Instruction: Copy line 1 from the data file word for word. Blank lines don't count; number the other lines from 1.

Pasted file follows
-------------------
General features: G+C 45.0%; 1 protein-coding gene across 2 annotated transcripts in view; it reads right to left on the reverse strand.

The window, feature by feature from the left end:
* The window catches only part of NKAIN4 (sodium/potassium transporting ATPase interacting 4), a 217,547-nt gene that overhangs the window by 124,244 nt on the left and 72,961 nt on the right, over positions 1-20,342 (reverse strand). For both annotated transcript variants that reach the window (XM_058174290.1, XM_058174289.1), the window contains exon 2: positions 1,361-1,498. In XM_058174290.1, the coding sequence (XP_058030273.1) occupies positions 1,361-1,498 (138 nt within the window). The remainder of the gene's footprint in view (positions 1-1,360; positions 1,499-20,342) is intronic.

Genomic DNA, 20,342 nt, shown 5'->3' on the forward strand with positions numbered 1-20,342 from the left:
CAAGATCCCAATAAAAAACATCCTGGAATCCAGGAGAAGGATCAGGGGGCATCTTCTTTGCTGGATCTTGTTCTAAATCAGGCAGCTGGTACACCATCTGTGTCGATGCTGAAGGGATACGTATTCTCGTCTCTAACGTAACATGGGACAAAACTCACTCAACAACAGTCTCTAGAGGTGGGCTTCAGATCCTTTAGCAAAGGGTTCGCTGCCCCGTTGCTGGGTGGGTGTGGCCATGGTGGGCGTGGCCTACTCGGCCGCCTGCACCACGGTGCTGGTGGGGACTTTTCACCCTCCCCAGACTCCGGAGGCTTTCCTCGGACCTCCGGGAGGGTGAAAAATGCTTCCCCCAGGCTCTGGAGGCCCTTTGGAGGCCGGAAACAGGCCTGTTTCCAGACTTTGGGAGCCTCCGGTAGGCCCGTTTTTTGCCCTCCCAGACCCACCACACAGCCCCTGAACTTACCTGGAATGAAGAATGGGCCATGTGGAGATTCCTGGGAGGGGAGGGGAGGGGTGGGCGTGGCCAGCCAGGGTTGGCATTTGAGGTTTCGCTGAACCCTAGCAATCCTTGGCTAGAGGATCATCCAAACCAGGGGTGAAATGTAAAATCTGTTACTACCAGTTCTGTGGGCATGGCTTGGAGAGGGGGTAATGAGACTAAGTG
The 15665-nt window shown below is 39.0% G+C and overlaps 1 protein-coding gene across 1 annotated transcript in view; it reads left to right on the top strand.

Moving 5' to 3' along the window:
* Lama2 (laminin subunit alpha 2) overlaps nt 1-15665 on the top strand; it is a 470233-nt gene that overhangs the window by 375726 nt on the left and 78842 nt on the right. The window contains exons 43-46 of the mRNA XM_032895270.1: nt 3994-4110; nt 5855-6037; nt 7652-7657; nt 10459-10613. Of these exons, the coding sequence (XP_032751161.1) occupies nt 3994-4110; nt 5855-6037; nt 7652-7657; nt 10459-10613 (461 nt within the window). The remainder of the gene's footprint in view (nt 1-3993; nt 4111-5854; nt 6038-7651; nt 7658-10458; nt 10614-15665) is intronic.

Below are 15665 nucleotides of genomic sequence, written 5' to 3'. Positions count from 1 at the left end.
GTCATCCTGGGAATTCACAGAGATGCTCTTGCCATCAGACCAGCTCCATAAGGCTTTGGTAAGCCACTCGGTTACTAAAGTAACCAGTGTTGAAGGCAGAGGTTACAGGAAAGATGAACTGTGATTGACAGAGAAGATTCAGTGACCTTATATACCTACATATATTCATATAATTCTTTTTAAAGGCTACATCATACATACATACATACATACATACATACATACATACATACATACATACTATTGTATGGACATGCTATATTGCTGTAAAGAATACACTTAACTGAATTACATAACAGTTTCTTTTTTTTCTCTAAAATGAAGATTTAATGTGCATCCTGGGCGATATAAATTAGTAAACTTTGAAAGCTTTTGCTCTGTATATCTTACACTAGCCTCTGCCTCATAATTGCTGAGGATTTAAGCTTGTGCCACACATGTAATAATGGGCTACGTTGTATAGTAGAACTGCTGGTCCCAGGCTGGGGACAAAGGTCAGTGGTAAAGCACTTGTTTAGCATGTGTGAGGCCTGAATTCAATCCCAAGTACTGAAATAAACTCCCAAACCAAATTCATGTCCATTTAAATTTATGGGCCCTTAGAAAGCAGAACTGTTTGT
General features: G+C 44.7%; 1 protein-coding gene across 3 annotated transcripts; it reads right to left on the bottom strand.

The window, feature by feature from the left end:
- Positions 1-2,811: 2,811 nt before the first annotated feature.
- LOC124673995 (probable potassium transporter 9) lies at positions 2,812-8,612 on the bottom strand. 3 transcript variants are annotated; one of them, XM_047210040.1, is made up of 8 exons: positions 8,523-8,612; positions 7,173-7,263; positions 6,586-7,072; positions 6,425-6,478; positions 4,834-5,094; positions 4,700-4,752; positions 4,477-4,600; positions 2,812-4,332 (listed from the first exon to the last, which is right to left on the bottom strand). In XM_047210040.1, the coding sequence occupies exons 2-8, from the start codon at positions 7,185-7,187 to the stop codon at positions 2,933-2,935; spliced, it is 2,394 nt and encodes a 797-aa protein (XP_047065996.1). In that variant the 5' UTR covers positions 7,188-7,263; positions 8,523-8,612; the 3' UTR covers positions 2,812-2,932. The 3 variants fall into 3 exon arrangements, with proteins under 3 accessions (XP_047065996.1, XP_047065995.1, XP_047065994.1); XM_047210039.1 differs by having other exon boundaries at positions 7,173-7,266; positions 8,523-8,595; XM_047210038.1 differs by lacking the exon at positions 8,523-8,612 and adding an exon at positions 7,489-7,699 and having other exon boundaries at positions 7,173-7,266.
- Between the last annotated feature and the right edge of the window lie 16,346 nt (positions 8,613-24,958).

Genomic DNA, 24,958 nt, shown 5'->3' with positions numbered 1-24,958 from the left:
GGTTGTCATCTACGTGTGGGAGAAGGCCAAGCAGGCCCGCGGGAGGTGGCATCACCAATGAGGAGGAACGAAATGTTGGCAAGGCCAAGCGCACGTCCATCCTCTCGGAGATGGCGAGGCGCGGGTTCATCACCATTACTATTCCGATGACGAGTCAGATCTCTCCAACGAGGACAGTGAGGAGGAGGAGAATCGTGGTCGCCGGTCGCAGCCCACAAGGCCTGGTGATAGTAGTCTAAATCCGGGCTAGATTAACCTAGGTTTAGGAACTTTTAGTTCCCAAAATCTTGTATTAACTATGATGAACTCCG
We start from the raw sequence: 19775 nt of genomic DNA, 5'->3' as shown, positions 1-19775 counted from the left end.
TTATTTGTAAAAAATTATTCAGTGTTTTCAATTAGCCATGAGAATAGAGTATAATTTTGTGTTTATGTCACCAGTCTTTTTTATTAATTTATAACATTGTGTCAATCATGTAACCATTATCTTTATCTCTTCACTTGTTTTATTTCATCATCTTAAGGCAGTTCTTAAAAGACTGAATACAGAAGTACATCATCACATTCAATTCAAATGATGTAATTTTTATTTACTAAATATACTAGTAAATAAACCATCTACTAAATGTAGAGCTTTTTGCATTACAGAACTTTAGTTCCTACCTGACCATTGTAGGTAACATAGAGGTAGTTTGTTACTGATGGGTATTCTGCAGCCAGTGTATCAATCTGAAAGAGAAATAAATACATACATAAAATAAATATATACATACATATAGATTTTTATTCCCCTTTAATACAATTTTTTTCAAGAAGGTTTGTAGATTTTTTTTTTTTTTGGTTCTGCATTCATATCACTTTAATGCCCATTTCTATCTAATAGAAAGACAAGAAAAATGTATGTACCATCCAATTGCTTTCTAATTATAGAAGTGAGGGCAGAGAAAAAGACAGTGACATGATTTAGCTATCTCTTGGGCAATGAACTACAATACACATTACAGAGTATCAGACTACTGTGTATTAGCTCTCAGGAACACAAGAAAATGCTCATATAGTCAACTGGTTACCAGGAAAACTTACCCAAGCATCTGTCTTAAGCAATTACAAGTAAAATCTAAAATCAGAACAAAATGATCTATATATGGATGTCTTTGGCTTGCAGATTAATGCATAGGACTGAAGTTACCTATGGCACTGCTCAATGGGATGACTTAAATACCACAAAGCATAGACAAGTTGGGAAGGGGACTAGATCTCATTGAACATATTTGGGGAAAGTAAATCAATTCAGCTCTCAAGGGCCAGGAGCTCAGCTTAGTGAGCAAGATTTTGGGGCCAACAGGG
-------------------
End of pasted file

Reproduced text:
General features: G+C 45.0%; 1 protein-coding gene across 2 annotated transcripts in view; it reads right to left on the reverse strand.